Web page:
My rating: 3/5
Lunacy was Nate Burke's last chance. As a Baltimore cop, he'd watched his partner die on the street-and the guilt still haunts him. With nowhere else to go, he accepts the job as Chief of Police in this tiny, remote Alaskan town. Aside from sorting out a run-in between a couple of motor vehicles and a moose, he finds his first weeks on the job are relatively quiet. But just as he wonders whether this has been all a big mistake, an unexpected kiss on New Year's Eve under the brilliant Northern Lights of the Alaska sky lifts his spirit and convinces him to stay just a little longer.
Meg Galloway, born and raised in Lunacy, is used to being alone. She was a young girl when her father disappeared, and she has learned to be independent, flying her small plane, living on the outskirts of town with just her huskies for company. After her New Year's kiss with the Chief of Police, she allows herself to give in to passion-while remaining determined to keep things as simple as possible. But there's something about Nate's sad eyes that gets under her skin and warms her frozen heart.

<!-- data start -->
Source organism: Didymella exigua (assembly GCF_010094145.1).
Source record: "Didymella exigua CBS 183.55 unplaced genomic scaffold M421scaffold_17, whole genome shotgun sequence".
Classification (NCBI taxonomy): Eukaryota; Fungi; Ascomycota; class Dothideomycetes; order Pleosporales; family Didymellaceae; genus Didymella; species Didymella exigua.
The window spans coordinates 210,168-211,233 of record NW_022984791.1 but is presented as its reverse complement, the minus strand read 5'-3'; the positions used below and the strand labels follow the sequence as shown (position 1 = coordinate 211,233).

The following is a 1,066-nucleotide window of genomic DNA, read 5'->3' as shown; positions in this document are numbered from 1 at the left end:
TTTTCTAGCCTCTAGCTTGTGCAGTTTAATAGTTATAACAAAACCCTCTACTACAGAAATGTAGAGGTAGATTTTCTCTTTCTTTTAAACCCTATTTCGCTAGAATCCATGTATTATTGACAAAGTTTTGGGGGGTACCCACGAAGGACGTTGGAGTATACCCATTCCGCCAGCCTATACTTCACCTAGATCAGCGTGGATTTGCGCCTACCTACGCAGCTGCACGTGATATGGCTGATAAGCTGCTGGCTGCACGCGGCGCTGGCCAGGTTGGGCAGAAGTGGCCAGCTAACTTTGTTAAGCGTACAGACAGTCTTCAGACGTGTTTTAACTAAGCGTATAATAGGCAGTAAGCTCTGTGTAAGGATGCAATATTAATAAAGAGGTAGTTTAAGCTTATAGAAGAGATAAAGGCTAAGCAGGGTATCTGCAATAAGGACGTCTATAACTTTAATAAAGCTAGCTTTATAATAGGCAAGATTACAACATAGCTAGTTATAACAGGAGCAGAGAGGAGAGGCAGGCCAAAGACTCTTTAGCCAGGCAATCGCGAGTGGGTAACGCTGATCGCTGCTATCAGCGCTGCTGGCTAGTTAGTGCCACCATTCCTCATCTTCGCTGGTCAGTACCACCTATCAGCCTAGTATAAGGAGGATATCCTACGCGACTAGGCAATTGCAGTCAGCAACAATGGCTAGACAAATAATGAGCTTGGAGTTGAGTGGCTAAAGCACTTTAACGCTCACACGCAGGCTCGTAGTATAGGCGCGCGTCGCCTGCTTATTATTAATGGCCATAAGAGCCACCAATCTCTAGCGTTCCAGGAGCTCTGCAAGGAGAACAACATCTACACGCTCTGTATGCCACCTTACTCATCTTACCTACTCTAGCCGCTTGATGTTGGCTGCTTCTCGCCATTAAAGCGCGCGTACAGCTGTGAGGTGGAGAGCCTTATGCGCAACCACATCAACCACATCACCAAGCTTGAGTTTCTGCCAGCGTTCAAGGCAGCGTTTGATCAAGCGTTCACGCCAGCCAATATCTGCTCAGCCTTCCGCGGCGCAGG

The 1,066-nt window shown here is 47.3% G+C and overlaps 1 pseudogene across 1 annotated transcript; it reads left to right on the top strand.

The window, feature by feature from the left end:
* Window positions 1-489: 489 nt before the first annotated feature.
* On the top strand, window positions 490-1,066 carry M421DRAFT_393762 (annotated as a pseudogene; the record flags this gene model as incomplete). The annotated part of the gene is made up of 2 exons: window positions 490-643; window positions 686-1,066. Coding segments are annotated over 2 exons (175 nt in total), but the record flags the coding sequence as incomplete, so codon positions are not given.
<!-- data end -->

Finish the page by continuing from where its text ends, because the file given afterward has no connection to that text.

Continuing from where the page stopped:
And now, things in Lunacy are heating up. Years ago, on one of the majestic mountains shadowing the town, a crime occurred that is unsolved to this day-and Nate suspects that a killer still walks the snowy streets. His investigation will unearth the secrets and suspicions that lurk beneath the placid surface, as well as bring out the big-city survival instincts that made him a cop in the first place. And his discovery will threaten the new life-and the new love-that he has finally found for himself.
I picked up this book purely by the fact that it's set in Alaska ... and I wasn't disappointed in that regards.
Nate Burke takes the job as Chief of Police in a little place called Lunacy. As fate has it, they find a dead body, which has been missing for 16 years, and have another death soon after. Instincts kick in and Nate starts investigating.
I would've liked the story a lot more, a whole lot more, if the characters had been better developed. They seemed all to be of extremes, except Nate. I wasn't able to warm up to any of them.